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Aug 13, 2012 05:37 PM

I just made yogurt starter using red chili pepper stems

I've been wanting to try this for some time. Using a commercial yogurt as a starter is fine but the subsequent generations are much weaker than the original. Ditto for the powdered probiotics. I rarely get more than a generation or two from either.

There's very little on the 'net about your own starter (as compared to creating your own sourdough starter). I came across 2 options: the chili pepper stems and ant eggs. I figured the ant eggs would be difficult to differentiate from dirt, so pepper stems it was.

I did the usual heat milk to 180 and cool to the incubation range. Then I added the stems and incubated for 24 hours.

The results was a very firm yogurt that didn't pour. Usually when the yogurt is still warm, it will pour.

I'm refrigerating it now and will taste it once it's cold. It smells fine and looks good.

If the rather meagre postings I have read about this are true, this should produce a mother starter.

Pics here:

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  1. I had read about this on a discussion of heirloom starters . The fellow writing had used this method and it had not weakened over multiple batches (less than 12 iirc).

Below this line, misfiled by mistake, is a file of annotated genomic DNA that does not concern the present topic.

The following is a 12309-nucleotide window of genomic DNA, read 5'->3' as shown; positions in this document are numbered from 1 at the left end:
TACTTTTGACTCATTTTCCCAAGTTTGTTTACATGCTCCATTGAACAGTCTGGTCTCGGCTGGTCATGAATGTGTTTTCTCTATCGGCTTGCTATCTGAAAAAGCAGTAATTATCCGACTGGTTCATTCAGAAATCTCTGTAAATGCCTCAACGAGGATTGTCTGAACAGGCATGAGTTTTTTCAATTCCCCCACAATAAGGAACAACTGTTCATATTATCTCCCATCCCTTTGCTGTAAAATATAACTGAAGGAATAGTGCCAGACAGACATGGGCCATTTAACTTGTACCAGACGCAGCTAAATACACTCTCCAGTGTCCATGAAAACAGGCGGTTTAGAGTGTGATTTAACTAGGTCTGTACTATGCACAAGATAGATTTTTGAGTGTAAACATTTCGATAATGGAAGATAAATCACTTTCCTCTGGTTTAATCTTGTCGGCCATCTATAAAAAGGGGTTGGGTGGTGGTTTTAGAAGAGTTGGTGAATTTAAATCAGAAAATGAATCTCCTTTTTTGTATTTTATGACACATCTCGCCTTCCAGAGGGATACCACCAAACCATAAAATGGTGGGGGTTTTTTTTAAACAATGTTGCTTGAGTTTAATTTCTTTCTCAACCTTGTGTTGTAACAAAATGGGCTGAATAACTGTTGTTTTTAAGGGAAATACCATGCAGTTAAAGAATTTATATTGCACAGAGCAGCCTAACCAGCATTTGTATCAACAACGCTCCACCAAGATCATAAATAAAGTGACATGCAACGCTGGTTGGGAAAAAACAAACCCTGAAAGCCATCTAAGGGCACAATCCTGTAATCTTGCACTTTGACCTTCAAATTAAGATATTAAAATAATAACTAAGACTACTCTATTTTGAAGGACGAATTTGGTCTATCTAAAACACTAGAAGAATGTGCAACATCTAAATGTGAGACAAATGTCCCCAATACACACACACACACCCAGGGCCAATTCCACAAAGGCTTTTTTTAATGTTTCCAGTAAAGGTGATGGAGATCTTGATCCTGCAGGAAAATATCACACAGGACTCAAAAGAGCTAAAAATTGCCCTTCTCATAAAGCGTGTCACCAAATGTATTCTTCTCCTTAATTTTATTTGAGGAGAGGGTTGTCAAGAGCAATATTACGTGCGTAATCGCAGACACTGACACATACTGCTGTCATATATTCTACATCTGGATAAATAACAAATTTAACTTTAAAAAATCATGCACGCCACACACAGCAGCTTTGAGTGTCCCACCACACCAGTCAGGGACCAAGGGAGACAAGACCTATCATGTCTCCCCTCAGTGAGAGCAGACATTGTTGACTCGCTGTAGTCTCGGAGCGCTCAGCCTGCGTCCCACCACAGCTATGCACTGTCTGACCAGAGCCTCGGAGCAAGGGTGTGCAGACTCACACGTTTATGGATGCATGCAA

Please continue to update. It will be quite interesting to see how long lived it is!

    1. Hi, PatsyWalker, I'm very interesting in your "starter", Can you put some photo of what kind of stems from red chili peppers are? and How much stems you used it in, how much milk?
      And about the flavour, How it was?
      Sorry for my english, I'm from Guatemala :)

      4 Replies
      1. re: Guinda

        I used Thai red peppers. There's a good photo here:
        I used 12 stems in 1 cup milk.
        I think it's like a good cream cheese, very mild, but with a slight aroma of bell peppers. I haven't done the next generation yet and I want to get some PH paper to see what its PH level is.

        1. re: PatsyWalker

          Small correction: it is pH. But very interesting!

          1. re: Joebob

            Ah, if only my cell phone could be so pedantic. It doesn't like small letters followed by capital letters. :)

          2. re: PatsyWalker

            Thanks PatsyWalker, please tell us, about pH and the flavour!! when you make the 2nd generation :)

        2. This is quite interesting. I live in New Mexico and wonder if New Mexico chile stems would work. Can I use the stems of dried chiles or won't that work?

          2 Replies
          1. re: travelerjjm

            I came across a posting someone made to someone else's blog that her aunt used a dried tamarind and a dried red chili. Can't tell if that's useful until I try it. I think the tamarind may add some sweetness.

            1. re: PatsyWalker

              Most tamarind that's dried is sour, I believe. I'm under the impression that sweet tamarind is eaten as is, not dried.

          2. I'm following this thread because I'm fascinated.... Makes me want to try it ASAP :)